Despite the growth of modern retail, the informal retail channel continues to reflect the typical shopping experience of a large proportion of consumers across all income groups in Sub-Saharan Africa and will continue to do so in the future. The report will provide insight into this retailing landscape, looking at consumer purchasing and payment habits and at how the informal market plays a crucial role in any route-to-market strategy.
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The diverse frontier markets of sub-Saharan Africa present opportunities across a broad range of industries and product categories. The region's growing middle-income and sizeable low-income populations create numerous and diverse investment opportunities for forward-thinking investors. In addition, the low penetration of modern retail suggests significant investment and business opportunities, even more so when rapid urbanisation and rising household incomes are considered. As a result, consumer market growth prospects are expected to create opportunities for retailers and consumer-orientated businesses alike.
Despite the growth of modern channels, informal retail channels reflect the typical shopping habits of many sub-Saharan African consumers across all income groups. Informal channels developed as a result of the history, traditions and trading preferences of consumers in the region. Additionally, this channel has adapted to local consumers' purchasing habits, purchasing power and product preferences. Understanding how informal retailing channels operate can aid in developing a regional channel distribution strategy. In addition, understanding how and where a product is consumed, as well as the various types of informal traders and their specialities, enables the development of more targeted product offerings, which is necessary for developing an effective regional route-to-market strategy.
Affordability remains a critical competitive advantage in the region. The final link in the supply chain, which is frequently fragmented and complex, determines the price. Within the informal retailing market, price competitiveness is achieved by repackaging products in portions that meet the demands of consumers with limited disposable income. Additionally, bargaining power, credit-based payment flexibility, trust, loyalty, credit sales, and proximity to consumers all contribute to the attractiveness of informal markets. Companies entering the region are increasingly offering value for money basic formats. Therefore, businesses must adapt their product portfolios and distribution strategies to capitalise on these new channels of opportunity or devise innovative alternatives.
E-commerce is thriving in the region as a result of investments in innovative digital business models that address specific customer needs in both formal and informal environments. Digitalisation is enabling businesses and consumers in sub-Saharan Africa to access new retail and payment opportunities as a result of improved internet connectivity and rising penetration of mobile phones. Mobile technology is particularly transforming the region's delivery of essential services. As a result, tools that aid informal retailers in growing their businesses, such as integrating new digital services with established distribution networks, are required.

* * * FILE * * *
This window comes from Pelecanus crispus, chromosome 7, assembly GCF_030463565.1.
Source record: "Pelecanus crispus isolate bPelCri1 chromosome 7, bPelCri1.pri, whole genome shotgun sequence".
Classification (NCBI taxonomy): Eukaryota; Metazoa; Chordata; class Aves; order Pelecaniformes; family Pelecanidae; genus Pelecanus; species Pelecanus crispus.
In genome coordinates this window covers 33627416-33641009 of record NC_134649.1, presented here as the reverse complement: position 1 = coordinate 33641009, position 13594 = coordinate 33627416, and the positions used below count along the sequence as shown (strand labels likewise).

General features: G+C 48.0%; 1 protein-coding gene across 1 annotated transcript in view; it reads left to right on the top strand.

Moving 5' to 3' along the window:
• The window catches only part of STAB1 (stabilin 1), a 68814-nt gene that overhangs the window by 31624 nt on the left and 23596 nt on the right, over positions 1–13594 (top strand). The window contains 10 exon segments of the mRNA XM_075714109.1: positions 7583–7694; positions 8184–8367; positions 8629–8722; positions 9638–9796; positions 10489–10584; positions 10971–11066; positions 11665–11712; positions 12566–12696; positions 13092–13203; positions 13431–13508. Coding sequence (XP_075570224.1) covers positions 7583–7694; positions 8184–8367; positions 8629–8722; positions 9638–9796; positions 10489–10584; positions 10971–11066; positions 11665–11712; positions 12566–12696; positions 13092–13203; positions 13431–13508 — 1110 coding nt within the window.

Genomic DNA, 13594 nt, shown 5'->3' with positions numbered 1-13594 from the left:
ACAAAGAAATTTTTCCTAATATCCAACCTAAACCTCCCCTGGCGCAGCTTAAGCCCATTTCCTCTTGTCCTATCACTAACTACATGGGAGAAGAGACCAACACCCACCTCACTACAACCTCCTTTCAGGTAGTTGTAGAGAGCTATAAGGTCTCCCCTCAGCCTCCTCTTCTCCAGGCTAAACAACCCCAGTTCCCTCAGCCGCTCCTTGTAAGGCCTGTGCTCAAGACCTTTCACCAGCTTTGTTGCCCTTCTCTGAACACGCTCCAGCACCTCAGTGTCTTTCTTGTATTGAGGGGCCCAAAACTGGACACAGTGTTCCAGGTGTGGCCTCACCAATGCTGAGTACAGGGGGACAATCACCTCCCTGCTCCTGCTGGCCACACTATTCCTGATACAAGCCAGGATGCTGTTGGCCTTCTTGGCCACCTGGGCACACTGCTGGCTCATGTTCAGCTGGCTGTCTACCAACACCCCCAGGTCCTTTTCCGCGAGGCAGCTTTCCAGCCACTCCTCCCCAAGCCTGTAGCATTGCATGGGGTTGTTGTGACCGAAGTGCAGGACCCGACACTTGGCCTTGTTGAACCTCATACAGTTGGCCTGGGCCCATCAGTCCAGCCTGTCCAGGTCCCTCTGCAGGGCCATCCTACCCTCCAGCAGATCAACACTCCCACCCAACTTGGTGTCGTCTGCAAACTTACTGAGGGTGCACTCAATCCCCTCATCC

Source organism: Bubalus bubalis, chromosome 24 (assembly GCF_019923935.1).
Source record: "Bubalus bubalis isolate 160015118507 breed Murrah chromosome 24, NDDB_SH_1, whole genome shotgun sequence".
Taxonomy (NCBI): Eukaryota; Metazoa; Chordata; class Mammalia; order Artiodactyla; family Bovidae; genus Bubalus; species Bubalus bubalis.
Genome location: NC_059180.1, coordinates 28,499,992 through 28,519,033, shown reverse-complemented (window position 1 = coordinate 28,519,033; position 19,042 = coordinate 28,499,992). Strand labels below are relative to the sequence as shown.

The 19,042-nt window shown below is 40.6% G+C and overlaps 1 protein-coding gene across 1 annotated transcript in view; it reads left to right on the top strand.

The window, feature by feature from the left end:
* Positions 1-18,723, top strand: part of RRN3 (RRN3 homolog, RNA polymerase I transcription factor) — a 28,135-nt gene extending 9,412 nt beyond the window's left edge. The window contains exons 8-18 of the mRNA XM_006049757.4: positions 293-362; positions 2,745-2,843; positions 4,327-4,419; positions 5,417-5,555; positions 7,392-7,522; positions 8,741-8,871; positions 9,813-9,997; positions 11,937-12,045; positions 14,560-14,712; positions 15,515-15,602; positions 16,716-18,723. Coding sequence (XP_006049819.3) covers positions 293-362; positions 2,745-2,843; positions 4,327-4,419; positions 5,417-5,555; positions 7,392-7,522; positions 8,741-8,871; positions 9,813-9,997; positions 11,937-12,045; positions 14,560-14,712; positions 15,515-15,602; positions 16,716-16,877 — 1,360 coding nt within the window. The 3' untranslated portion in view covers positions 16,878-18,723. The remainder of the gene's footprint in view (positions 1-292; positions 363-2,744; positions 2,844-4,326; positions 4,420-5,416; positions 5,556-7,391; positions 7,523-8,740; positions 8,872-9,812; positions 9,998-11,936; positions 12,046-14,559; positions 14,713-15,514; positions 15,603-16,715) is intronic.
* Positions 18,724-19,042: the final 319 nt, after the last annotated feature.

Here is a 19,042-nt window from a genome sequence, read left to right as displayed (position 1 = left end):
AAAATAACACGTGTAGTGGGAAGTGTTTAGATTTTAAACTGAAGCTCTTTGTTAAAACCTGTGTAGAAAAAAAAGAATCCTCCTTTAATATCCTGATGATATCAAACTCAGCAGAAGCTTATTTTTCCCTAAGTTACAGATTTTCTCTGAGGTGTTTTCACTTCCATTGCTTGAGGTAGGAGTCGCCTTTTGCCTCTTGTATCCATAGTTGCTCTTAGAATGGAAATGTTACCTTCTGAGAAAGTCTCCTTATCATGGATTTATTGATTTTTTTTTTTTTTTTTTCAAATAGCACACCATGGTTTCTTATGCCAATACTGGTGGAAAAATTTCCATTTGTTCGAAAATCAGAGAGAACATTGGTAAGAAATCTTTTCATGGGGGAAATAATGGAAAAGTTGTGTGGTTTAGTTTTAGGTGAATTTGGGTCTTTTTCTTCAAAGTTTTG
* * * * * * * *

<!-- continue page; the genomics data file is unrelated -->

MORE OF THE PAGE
Innovative distribution models are critical for reaching and promoting new products to sub-Saharan African consumers, particularly those at the bottom of the pyramid (BOP). Partnerships with established local partners which are connected throughout the value chain can also be a cost-effective way to expand market presence. When combined with adaptive supply chain and logistics strategies, this can assist businesses in overcoming distribution challenges.
Sales of new and used goods to the general public for personal or household consumption. Excludes specialist retailers of motor vehicles, motorcycles, vehicle parts, fuel. Also excludes foodservice, rental and hire and wholesale industries (Cash and Carry). Sales value excluding or including VAT/Sales Tax. Retailing is the aggregation of Store-based retailing and Non-store retailing. Retailing excludes the informal retail sector. Informal retailing is retail trade which is not declared to the tax authorities. Informal retailing encompasses (a) sales generated by unregistered and unlicensed retailers, ie retailers operating illegally, and (b) any proportion of sales generated by a registered and licensed retailer which is not declared to the tax authorities. Unregistered and unlicensed retailers operate predominantly (although not exclusively) as street hawkers or operate open market stalls, as these channels are harder for the authorities to monitor than permanent outlets. Activities in the illegal market, which is usually understood to refer to trade in illegal, counterfeit or stolen merchandise, are included within our definition of informal retailing. Activities in the “grey market”, which is usually understood to refer to trade in legal merchandise that is sold through unauthorized channels – for example cigarettes bought legally in another country, legally imported, but sold at lower prices than in authorized channels – will be included as informal retailing if no tax is paid on sale by the retailer. However if the retailer pays tax – for example on cigarettes bought legally in another country but sold at a lower price than standard – the sale is included within formal retailing. In relation to click and collect purchases (i.e. where purchases are made over the internet but picked up at store) where the sales data is attributed depends on where the payment is made: If payment is made in store, then the sale is included in store-based sales. If payment is made over the internet, then the sale is included in internet retailing.See All of Our Definitions
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